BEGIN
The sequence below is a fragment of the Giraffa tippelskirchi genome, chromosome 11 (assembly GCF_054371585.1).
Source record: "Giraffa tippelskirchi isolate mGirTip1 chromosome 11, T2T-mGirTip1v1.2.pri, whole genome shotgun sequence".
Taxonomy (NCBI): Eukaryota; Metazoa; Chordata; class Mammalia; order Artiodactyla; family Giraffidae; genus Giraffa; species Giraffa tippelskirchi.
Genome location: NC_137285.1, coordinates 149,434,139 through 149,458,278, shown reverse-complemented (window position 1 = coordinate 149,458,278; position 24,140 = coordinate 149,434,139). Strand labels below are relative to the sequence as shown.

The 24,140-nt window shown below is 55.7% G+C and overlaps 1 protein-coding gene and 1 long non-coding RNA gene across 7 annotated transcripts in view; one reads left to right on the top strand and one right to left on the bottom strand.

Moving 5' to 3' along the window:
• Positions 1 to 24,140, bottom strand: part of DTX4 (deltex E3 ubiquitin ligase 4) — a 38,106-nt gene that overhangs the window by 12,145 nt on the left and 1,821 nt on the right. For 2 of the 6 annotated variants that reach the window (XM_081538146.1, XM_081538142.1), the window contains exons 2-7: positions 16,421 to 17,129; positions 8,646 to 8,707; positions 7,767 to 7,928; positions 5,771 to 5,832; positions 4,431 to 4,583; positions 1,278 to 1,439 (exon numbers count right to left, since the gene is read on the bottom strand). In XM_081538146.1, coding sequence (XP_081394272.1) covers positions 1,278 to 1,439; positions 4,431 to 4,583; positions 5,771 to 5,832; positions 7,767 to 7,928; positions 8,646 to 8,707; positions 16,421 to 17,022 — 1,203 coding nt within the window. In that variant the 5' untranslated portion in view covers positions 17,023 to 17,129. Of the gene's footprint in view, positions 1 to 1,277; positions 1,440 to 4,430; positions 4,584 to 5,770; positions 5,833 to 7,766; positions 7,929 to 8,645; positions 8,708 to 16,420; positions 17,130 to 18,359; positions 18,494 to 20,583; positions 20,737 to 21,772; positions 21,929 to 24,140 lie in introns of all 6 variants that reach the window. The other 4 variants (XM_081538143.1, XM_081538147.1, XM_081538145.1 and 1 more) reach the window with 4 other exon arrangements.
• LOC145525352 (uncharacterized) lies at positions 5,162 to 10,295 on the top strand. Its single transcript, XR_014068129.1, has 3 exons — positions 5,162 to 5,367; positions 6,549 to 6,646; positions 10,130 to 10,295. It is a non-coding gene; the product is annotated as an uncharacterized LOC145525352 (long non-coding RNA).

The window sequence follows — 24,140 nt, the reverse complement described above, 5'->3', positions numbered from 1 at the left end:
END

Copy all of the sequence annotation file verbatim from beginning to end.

The sequence below is a fragment of the Giraffa tippelskirchi genome, chromosome 11 (assembly GCF_054371585.1).
Source record: "Giraffa tippelskirchi isolate mGirTip1 chromosome 11, T2T-mGirTip1v1.2.pri, whole genome shotgun sequence".
Taxonomy (NCBI): Eukaryota; Metazoa; Chordata; class Mammalia; order Artiodactyla; family Giraffidae; genus Giraffa; species Giraffa tippelskirchi.
Genome location: NC_137285.1, coordinates 149,434,139 through 149,458,278, shown reverse-complemented (window position 1 = coordinate 149,458,278; position 24,140 = coordinate 149,434,139). Strand labels below are relative to the sequence as shown.

The 24,140-nt window shown below is 55.7% G+C and overlaps 1 protein-coding gene and 1 long non-coding RNA gene across 7 annotated transcripts in view; one reads left to right on the top strand and one right to left on the bottom strand.

Moving 5' to 3' along the window:
• Positions 1 to 24,140, bottom strand: part of DTX4 (deltex E3 ubiquitin ligase 4) — a 38,106-nt gene that overhangs the window by 12,145 nt on the left and 1,821 nt on the right. For 2 of the 6 annotated variants that reach the window (XM_081538146.1, XM_081538142.1), the window contains exons 2-7: positions 16,421 to 17,129; positions 8,646 to 8,707; positions 7,767 to 7,928; positions 5,771 to 5,832; positions 4,431 to 4,583; positions 1,278 to 1,439 (exon numbers count right to left, since the gene is read on the bottom strand). In XM_081538146.1, coding sequence (XP_081394272.1) covers positions 1,278 to 1,439; positions 4,431 to 4,583; positions 5,771 to 5,832; positions 7,767 to 7,928; positions 8,646 to 8,707; positions 16,421 to 17,022 — 1,203 coding nt within the window. In that variant the 5' untranslated portion in view covers positions 17,023 to 17,129. Of the gene's footprint in view, positions 1 to 1,277; positions 1,440 to 4,430; positions 4,584 to 5,770; positions 5,833 to 7,766; positions 7,929 to 8,645; positions 8,708 to 16,420; positions 17,130 to 18,359; positions 18,494 to 20,583; positions 20,737 to 21,772; positions 21,929 to 24,140 lie in introns of all 6 variants that reach the window. The other 4 variants (XM_081538143.1, XM_081538147.1, XM_081538145.1 and 1 more) reach the window with 4 other exon arrangements.
• LOC145525352 (uncharacterized) lies at positions 5,162 to 10,295 on the top strand. Its single transcript, XR_014068129.1, has 3 exons — positions 5,162 to 5,367; positions 6,549 to 6,646; positions 10,130 to 10,295. It is a non-coding gene; the product is annotated as an uncharacterized LOC145525352 (long non-coding RNA).

The window sequence follows — 24,140 nt, the reverse complement described above, 5'->3', positions numbered from 1 at the left end: